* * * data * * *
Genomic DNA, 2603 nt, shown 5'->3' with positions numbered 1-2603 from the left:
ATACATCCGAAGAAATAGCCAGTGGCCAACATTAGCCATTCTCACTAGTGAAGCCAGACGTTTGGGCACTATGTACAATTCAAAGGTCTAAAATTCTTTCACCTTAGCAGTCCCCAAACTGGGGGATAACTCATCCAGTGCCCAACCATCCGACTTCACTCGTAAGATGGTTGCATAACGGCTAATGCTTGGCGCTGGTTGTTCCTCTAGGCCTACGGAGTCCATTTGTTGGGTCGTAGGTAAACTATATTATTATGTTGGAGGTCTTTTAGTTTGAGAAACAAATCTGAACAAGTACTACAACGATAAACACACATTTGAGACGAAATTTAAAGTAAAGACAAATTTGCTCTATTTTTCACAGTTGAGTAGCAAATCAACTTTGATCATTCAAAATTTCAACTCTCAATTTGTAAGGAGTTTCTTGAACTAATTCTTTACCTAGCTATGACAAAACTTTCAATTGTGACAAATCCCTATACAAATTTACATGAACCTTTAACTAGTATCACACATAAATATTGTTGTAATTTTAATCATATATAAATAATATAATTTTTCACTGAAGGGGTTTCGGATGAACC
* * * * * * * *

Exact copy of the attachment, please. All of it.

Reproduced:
Genomic DNA, 2603 nt, shown 5'->3' with positions numbered 1-2603 from the left:
ATACATCCGAAGAAATAGCCAGTGGCCAACATTAGCCATTCTCACTAGTGAAGCCAGACGTTTGGGCACTATGTACAATTCAAAGGTCTAAAATTCTTTCACCTTAGCAGTCCCCAAACTGGGGGATAACTCATCCAGTGCCCAACCATCCGACTTCACTCGTAAGATGGTTGCATAACGGCTAATGCTTGGCGCTGGTTGTTCCTCTAGGCCTACGGAGTCCATTTGTTGGGTCGTAGGTAAACTATATTATTATGTTGGAGGTCTTTTAGTTTGAGAAACAAATCTGAACAAGTACTACAACGATAAACACACATTTGAGACGAAATTTAAAGTAAAGACAAATTTGCTCTATTTTTCACAGTTGAGTAGCAAATCAACTTTGATCATTCAAAATTTCAACTCTCAATTTGTAAGGAGTTTCTTGAACTAATTCTTTACCTAGCTATGACAAAACTTTCAATTGTGACAAATCCCTATACAAATTTACATGAACCTTTAACTAGTATCACACATAAATATTGTTGTAATTTTAATCATATATAAATAATATAATTTTTCACTGAAGGGGTTTCGGATGAACC